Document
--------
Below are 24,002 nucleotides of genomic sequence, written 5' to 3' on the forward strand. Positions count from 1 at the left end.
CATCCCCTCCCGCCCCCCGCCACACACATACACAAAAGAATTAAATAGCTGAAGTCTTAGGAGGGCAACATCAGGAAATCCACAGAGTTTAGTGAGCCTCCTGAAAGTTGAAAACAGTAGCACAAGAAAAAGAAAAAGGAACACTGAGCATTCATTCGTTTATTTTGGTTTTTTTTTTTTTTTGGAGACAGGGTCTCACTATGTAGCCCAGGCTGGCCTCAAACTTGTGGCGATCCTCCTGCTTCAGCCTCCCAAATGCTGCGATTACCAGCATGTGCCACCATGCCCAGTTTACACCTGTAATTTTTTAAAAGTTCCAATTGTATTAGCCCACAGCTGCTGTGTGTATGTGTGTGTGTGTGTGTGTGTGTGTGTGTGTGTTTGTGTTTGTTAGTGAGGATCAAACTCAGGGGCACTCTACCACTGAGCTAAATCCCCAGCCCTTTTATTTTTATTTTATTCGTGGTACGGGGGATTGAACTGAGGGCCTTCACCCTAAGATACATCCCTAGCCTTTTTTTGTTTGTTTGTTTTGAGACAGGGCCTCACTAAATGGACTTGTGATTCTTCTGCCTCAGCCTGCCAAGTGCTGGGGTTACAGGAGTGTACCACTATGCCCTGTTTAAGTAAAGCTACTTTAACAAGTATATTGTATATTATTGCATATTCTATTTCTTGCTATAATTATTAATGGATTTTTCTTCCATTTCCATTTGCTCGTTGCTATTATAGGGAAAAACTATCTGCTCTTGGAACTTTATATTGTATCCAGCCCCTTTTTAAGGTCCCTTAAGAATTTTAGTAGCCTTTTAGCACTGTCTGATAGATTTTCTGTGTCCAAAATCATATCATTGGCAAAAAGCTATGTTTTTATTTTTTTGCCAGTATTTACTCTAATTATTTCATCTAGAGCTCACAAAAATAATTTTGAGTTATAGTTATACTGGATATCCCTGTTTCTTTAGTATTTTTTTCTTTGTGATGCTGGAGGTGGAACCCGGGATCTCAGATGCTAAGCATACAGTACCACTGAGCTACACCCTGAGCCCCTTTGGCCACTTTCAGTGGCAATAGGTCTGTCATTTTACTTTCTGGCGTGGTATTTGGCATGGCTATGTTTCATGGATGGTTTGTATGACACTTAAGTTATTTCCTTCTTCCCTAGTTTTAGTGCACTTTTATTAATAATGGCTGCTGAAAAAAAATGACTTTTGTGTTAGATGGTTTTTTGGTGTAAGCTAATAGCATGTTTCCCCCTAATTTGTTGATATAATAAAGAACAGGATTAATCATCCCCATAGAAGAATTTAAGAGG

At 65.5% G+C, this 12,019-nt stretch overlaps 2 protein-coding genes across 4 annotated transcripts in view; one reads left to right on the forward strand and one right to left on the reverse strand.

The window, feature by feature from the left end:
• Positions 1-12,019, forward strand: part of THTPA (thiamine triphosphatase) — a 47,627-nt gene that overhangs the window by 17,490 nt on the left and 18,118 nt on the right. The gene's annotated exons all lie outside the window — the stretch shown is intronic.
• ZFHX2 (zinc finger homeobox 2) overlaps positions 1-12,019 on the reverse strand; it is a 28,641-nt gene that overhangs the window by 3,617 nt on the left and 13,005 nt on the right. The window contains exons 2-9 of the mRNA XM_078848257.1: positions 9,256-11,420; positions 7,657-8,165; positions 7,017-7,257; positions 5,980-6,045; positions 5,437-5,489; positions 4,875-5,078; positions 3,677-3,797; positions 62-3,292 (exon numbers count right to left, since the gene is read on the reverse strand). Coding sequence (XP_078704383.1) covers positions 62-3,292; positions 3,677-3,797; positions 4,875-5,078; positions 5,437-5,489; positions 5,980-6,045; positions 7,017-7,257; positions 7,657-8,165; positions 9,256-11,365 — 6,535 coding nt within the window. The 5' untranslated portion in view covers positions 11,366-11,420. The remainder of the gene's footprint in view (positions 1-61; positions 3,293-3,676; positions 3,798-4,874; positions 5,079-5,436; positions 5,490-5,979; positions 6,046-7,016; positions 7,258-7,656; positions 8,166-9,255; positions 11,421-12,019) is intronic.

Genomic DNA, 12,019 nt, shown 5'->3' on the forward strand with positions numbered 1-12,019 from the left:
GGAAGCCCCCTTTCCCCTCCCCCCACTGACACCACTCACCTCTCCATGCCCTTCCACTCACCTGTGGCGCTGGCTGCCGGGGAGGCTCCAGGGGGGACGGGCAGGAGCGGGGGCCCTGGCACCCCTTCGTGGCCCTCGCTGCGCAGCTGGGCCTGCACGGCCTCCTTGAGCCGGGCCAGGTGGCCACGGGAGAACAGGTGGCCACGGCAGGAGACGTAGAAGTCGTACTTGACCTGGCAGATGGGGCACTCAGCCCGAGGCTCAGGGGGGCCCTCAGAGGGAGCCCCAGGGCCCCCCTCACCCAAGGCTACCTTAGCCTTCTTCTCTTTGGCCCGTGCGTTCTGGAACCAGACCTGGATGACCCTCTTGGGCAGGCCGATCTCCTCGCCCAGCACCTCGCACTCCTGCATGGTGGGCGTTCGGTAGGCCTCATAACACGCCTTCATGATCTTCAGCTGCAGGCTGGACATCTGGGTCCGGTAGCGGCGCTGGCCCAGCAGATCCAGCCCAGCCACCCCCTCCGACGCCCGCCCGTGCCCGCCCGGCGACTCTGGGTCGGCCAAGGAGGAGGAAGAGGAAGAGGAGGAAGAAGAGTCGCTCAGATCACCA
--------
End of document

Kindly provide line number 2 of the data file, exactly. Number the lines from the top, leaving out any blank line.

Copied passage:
CATCCCCTCCCGCCCCCCGCCACACACATACACAAAAGAATTAAATAGCTGAAGTCTTAGGAGGGCAACATCAGGAAATCCACAGAGTTTAGTGAGCCTCCTGAAAGTTGAAAACAGTAGCACAAGAAAAAGAAAAAGGAACACTGAGCATTCATTCGTTTATTTTGGTTTTTTTTTTTTTTTGGAGACAGGGTCTCACTATGTAGCCCAGGCTGGCCTCAAACTTGTGGCGATCCTCCTGCTTCAGCCTCCCAAATGCTGCGATTACCAGCATGTGCCACCATGCCCAGTTTACACCTGTAATTTTTTAAAAGTTCCAATTGTATTAGCCCACAGCTGCTGTGTGTATGTGTGTGTGTGTGTGTGTGTGTGTGTGTGTGTTTGTGTTTGTTAGTGAGGATCAAACTCAGGGGCACTCTACCACTGAGCTAAATCCCCAGCCCTTTTATTTTTATTTTATTCGTGGTACGGGGGATTGAACTGAGGGCCTTCACCCTAAGATACATCCCTAGCCTTTTTTTGTTTGTTTGTTTTGAGACAGGGCCTCACTAAATGGACTTGTGATTCTTCTGCCTCAGCCTGCCAAGTGCTGGGGTTACAGGAGTGTACCACTATGCCCTGTTTAAGTAAAGCTACTTTAACAAGTATATTGTATATTATTGCATATTCTATTTCTTGCTATAATTATTAATGGATTTTTCTTCCATTTCCATTTGCTCGTTGCTATTATAGGGAAAAACTATCTGCTCTTGGAACTTTATATTGTATCCAGCCCCTTTTTAAGGTCCCTTAAGAATTTTAGTAGCCTTTTAGCACTGTCTGATAGATTTTCTGTGTCCAAAATCATATCATTGGCAAAAAGCTATGTTTTTATTTTTTTGCCAGTATTTACTCTAATTATTTCATCTAGAGCTCACAAAAATAATTTTGAGTTATAGTTATACTGGATATCCCTGTTTCTTTAGTATTTTTTTCTTTGTGATGCTGGAGGTGGAACCCGGGATCTCAGATGCTAAGCATACAGTACCACTGAGCTACACCCTGAGCCCCTTTGGCCACTTTCAGTGGCAATAGGTCTGTCATTTTACTTTCTGGCGTGGTATTTGGCATGGCTATGTTTCATGGATGGTTTGTATGACACTTAAGTTATTTCCTTCTTCCCTAGTTTTAGTGCACTTTTATTAATAATGGCTGCTGAAAAAAAATGACTTTTGTGTTAGATGGTTTTTTGGTGTAAGCTAATAGCATGTTTCCCCCTAATTTGTTGATATAATAAAGAACAGGATTAATCATCCCCATAGAAGAATTTAAGAGG